Taking the OP's original situation: Small, under performing pension, reasonable monthly contributions, should they switch from "pension" to property?

    Personally I am not convinced. I certainly would not go 100% property ( I wouldn't go 100% anything ).

    Property prices are sky-high. I don't think you'll find anyone who would argue that they are not overpriced and are currently supported by a strong economy, record low level interest rates and surging population growth driven primarily by migration.

    If any of those 3 factors reverses then the prices may well come tumbling down. Has anything happened recently that could effect those trends?
    Last edited by tomtomagain; 22 August 2016, 13:43.

    Leave a comment:


  • The Plantswoman
    replied
    Originally posted by ChimpMaster View Post
    £120k in a BTL would have given you £6,000/year rental income profit before tax, at a rough calculation, along with capital growth in many regions of the UK.
    Oh well, I'll just have to find out when I can get my hands on it all so I can make alternative arrangements.

    Any financial advisors offer their services here?

    Leave a comment:


  • ChimpMaster
    replied
    £120k in a BTL would have given you £6,000/year rental income profit before tax, at a rough calculation, along with capital growth in many regions of the UK.

    Leave a comment:


  • RSoles
    replied
    Originally posted by tomtomagain View Post
    If you have made 120k worth of contributions into a pot for a decade that is only worth 100k then my suggestion would be to forget taking on extra mortgage debt for now and review your pension scheme.
    Agreed.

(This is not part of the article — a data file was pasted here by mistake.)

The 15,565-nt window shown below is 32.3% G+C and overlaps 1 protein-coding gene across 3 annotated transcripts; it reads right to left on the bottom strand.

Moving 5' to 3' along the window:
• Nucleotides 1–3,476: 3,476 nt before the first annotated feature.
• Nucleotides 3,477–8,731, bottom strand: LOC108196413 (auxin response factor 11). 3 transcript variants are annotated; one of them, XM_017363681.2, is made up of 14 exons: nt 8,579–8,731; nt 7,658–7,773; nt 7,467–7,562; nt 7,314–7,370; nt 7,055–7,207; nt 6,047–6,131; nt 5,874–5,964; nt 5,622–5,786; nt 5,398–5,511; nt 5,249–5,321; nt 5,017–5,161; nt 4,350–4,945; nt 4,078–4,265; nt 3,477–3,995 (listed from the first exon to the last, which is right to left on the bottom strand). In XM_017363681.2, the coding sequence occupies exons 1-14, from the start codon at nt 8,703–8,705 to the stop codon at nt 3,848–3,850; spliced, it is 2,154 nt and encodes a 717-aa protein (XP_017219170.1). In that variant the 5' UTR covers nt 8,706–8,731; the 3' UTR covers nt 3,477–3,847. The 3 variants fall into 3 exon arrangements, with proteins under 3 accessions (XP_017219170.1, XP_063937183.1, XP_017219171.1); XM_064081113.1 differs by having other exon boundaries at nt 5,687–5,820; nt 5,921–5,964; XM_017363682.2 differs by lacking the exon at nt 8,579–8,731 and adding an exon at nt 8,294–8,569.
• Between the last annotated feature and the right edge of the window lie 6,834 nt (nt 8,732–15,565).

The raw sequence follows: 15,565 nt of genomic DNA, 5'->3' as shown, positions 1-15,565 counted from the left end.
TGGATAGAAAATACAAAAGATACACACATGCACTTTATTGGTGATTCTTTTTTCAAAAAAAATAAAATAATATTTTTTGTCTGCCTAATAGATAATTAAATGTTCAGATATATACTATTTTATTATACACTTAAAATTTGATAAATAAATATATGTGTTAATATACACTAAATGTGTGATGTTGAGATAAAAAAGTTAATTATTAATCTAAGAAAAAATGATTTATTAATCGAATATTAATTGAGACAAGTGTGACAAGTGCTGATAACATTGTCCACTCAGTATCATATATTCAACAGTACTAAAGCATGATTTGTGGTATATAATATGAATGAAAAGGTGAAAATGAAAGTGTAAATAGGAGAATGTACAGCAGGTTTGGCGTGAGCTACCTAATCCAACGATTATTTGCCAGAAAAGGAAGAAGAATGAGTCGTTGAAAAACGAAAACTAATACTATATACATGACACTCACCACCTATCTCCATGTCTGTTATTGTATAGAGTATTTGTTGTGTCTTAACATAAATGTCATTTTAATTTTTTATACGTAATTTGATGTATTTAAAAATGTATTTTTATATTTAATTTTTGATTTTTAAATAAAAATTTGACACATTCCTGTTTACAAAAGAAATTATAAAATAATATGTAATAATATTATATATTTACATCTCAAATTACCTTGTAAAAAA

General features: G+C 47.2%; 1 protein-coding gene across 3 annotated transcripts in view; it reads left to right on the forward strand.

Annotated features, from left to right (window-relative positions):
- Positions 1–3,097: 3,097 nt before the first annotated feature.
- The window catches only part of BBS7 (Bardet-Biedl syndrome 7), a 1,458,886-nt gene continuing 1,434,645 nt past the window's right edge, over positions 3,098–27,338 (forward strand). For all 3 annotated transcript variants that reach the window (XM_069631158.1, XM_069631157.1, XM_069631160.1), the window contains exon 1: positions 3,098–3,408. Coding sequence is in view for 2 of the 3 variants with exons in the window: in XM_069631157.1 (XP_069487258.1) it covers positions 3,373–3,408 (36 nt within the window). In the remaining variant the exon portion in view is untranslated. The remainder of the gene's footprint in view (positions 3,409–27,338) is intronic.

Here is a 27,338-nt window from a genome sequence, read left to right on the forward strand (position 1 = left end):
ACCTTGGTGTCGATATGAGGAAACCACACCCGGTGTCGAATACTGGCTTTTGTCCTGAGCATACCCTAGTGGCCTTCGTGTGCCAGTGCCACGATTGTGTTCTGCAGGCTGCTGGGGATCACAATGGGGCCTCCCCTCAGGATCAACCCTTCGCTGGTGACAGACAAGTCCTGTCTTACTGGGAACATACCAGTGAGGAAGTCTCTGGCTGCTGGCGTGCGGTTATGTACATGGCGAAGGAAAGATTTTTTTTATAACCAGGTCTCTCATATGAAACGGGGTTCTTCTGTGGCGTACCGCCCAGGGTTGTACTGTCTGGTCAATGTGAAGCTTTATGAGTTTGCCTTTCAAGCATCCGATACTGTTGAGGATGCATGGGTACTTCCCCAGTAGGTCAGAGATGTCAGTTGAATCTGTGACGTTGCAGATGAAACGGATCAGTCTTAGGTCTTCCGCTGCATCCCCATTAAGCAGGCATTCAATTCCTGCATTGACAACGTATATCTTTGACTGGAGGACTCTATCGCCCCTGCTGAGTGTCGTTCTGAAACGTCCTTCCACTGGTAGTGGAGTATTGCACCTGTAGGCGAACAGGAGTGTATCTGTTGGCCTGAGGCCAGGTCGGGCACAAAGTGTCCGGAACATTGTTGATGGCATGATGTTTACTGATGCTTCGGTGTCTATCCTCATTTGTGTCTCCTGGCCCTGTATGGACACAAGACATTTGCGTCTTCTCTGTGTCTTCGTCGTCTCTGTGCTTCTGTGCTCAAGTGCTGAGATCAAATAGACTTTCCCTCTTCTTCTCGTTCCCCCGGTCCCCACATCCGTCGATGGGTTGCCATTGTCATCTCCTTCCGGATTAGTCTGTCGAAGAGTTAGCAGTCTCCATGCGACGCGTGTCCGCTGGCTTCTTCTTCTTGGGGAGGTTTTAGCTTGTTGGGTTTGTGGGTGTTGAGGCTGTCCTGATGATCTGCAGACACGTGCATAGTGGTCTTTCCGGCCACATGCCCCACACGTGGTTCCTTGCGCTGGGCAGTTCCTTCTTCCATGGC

Also forget annuities ( a 2% return, really?). Have a look into high yielding shares, you should easily get 5% return.

    Leave a comment:


  • tomtomagain
    replied
    Originally posted by The Plantswoman View Post
    Well what's the point of paying any more into a £100k pot that's going to pay out peanuts?

    In answer to your question I guess I'll sell and down size again.
    If you have made 120k worth of contributions into a pot for a decade that is only worth 100k then my suggestion would be to forget taking on extra mortgage debt for now and review your pension scheme.

    Leave a comment:


  • SimonMac
    replied
    £1k a month for 10 years should give you £120,000, if you are getting an annuity of £2k a year (based on average figures) your pot is still only worth £120k, so you have had zero growth over 10 years, (on the plus side you have had zero loss so that's at least something)

    Not even MF is that tulipe at investing and he regularly buys Glencore!

    Leave a comment:


  • Wilmslow
    replied
    Originally posted by The Plantswoman View Post
    Fine, I'll just go and post somewhere else.

    I'm not stupid, I'm not a sockie and if being here means conversing with rude clowns like yourself and "Mr Marky Mark" then I'm out.
    As flounces go that is not the best I have seen, you could do a little better!

    General is a bear pit - the other boards are more professional and tolerant. You have to toughen up and go with it in the General part of the forum - kind of like a rite of passage, and a coming of age.

    Leave a comment:

Working...
X